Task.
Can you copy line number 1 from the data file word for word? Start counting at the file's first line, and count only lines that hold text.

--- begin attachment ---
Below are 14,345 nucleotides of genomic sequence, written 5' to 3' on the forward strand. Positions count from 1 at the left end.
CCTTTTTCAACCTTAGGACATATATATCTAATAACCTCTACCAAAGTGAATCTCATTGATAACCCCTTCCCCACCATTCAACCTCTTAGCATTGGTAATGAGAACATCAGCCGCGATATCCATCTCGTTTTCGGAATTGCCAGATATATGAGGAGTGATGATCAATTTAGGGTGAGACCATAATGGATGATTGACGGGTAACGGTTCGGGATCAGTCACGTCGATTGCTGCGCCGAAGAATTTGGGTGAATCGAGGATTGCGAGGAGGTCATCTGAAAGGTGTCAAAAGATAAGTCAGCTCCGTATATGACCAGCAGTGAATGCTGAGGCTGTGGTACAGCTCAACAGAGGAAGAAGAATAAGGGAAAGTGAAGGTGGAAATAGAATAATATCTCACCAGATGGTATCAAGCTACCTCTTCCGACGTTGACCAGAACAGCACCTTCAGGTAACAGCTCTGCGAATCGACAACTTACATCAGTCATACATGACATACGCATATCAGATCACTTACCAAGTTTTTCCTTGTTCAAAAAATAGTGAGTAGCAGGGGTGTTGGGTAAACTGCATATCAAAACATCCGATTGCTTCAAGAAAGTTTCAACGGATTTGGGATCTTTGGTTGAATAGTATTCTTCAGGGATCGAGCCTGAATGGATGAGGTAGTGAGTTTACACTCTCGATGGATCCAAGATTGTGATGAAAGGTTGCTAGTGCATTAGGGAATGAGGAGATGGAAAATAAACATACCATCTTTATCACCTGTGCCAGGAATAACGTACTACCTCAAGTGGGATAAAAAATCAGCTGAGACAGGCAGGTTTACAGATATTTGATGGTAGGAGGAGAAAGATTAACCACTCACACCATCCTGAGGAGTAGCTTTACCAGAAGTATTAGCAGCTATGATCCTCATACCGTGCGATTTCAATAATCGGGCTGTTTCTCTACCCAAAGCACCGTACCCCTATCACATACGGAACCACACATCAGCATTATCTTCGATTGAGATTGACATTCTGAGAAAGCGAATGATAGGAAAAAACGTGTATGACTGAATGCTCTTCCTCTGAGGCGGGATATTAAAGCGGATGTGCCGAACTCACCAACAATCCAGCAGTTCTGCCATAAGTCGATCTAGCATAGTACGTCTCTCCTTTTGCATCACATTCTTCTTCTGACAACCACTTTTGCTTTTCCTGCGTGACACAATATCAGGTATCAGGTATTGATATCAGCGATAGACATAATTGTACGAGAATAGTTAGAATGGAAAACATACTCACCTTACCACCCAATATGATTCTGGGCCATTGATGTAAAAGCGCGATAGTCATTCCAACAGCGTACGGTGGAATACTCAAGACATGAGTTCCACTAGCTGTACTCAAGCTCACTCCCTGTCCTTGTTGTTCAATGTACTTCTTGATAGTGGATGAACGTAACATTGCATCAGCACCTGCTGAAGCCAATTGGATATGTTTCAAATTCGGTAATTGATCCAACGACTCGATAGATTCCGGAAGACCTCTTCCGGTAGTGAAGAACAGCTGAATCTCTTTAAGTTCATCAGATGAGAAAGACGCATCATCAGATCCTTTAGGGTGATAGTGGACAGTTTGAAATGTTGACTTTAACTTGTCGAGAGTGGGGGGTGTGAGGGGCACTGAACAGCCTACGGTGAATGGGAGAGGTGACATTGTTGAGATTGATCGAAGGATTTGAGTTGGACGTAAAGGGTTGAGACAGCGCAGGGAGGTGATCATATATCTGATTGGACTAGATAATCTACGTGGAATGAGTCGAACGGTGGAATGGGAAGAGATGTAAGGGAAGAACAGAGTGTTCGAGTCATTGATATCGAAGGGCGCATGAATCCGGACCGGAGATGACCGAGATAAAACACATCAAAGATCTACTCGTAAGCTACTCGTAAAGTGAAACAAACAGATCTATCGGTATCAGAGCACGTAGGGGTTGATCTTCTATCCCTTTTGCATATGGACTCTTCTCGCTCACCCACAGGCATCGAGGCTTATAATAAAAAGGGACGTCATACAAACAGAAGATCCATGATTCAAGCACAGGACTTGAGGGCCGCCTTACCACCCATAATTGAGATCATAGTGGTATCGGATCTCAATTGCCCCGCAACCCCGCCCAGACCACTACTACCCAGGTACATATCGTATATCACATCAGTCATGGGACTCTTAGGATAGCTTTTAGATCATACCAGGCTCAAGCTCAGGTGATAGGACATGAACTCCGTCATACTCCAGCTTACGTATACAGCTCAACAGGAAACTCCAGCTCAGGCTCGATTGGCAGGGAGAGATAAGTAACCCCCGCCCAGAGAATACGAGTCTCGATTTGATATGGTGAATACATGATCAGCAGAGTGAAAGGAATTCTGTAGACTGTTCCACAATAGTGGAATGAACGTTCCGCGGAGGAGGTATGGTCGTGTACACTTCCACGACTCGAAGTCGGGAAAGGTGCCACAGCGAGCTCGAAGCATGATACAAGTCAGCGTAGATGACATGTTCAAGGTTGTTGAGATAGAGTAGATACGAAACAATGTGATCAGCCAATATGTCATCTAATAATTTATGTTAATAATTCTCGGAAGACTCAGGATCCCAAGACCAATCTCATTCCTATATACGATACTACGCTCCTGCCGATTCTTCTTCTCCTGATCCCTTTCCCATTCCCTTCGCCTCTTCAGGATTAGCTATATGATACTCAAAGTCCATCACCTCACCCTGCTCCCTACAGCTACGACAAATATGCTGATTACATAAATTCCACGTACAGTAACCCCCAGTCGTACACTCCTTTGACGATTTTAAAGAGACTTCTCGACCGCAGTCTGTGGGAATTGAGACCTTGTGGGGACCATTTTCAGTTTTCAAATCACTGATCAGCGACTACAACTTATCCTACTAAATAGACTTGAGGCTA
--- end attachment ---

Below are 14,345 nucleotides of genomic sequence, written 5' to 3' on the forward strand. Positions count from 1 at the left end.